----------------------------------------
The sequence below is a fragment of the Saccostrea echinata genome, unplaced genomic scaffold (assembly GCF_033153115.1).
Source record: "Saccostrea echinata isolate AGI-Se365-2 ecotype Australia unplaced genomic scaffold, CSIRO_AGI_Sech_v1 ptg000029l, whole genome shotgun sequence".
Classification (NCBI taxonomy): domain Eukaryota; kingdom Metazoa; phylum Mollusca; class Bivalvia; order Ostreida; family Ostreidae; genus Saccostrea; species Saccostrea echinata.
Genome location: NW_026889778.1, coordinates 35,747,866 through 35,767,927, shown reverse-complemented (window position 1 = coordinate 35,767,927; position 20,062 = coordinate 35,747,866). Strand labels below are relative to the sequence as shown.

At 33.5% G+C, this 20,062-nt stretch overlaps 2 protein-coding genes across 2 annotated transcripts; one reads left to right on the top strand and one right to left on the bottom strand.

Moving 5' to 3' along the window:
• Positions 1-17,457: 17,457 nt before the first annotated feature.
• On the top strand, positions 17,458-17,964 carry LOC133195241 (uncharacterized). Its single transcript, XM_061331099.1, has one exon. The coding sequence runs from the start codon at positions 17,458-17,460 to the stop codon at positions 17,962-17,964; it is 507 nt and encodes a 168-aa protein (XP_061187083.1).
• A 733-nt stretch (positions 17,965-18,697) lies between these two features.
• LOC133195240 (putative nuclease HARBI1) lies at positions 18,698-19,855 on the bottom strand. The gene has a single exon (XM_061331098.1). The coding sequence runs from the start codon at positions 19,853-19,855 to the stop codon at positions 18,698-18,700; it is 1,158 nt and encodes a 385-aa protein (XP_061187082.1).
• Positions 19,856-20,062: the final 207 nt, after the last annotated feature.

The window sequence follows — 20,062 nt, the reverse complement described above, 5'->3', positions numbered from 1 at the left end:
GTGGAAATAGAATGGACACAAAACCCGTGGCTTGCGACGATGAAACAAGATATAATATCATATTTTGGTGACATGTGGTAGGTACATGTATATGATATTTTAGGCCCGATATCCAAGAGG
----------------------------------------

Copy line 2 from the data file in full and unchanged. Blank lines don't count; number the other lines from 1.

Source record: "Saccostrea echinata isolate AGI-Se365-2 ecotype Australia unplaced genomic scaffold, CSIRO_AGI_Sech_v1 ptg000029l, whole genome shotgun sequence".